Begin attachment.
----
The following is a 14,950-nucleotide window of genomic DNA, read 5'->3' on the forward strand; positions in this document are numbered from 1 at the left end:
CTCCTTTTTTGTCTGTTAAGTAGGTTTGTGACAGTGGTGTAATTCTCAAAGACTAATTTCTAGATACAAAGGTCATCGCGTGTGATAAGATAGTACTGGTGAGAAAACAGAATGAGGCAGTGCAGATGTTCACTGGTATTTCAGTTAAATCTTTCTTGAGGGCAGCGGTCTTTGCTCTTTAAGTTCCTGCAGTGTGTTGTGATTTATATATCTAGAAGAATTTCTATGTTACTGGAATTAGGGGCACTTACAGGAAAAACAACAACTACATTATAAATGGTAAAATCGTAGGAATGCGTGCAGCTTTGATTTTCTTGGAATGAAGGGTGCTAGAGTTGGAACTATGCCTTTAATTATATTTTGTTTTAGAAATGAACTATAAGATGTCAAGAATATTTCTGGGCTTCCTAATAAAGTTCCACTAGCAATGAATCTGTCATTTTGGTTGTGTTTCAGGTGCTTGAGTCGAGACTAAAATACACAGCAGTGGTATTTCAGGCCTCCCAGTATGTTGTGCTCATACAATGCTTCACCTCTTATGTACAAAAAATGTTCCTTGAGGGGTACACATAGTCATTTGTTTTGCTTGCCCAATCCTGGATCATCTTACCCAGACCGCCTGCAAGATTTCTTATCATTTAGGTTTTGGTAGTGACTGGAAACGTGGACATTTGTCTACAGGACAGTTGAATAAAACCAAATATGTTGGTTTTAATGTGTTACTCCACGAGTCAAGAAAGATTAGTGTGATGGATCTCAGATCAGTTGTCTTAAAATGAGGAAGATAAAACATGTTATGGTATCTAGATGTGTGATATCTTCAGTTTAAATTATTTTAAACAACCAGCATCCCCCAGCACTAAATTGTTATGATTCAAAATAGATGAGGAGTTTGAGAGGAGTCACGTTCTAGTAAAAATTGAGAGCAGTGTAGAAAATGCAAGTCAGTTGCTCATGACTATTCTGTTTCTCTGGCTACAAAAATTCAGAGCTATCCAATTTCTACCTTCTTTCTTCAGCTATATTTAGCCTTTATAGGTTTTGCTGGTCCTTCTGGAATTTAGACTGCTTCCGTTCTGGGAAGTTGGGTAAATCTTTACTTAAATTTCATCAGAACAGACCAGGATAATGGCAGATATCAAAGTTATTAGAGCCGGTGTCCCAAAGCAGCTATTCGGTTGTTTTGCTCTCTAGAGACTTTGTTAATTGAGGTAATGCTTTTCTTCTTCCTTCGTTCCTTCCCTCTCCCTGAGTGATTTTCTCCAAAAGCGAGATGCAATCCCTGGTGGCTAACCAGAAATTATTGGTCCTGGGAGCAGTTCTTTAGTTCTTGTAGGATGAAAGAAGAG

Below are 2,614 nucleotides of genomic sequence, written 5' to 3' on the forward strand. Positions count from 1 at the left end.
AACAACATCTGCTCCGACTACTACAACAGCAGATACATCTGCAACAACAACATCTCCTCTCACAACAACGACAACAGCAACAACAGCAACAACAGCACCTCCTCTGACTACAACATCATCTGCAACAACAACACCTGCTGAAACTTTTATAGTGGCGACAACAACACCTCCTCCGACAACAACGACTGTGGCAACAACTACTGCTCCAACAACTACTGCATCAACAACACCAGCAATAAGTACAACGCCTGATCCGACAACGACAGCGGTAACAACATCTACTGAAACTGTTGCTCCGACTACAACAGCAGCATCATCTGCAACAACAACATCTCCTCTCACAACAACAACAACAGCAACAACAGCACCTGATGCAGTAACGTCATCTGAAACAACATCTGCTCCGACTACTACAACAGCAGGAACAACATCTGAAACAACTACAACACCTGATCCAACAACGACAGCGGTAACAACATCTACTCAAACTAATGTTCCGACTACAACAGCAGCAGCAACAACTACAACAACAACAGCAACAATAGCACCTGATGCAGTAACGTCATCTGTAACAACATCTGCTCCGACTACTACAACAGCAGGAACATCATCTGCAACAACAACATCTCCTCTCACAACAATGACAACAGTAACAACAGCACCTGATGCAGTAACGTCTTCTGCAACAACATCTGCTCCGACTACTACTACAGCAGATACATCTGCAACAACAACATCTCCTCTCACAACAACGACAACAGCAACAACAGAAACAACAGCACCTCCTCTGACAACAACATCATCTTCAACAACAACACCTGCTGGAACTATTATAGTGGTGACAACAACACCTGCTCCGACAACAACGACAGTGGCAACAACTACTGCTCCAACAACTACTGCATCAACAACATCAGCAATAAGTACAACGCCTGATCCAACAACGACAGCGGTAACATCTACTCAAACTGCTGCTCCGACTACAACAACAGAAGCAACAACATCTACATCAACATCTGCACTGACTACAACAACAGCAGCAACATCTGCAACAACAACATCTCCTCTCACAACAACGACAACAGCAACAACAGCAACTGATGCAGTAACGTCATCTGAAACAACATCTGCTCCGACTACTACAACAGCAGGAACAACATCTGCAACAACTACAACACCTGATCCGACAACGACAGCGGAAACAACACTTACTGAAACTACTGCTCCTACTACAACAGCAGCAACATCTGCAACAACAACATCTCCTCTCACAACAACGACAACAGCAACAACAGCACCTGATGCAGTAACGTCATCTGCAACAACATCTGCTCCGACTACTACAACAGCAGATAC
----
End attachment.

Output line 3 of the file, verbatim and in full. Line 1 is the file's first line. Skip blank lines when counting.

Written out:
Below are 2,614 nucleotides of genomic sequence, written 5' to 3' on the forward strand. Positions count from 1 at the left end.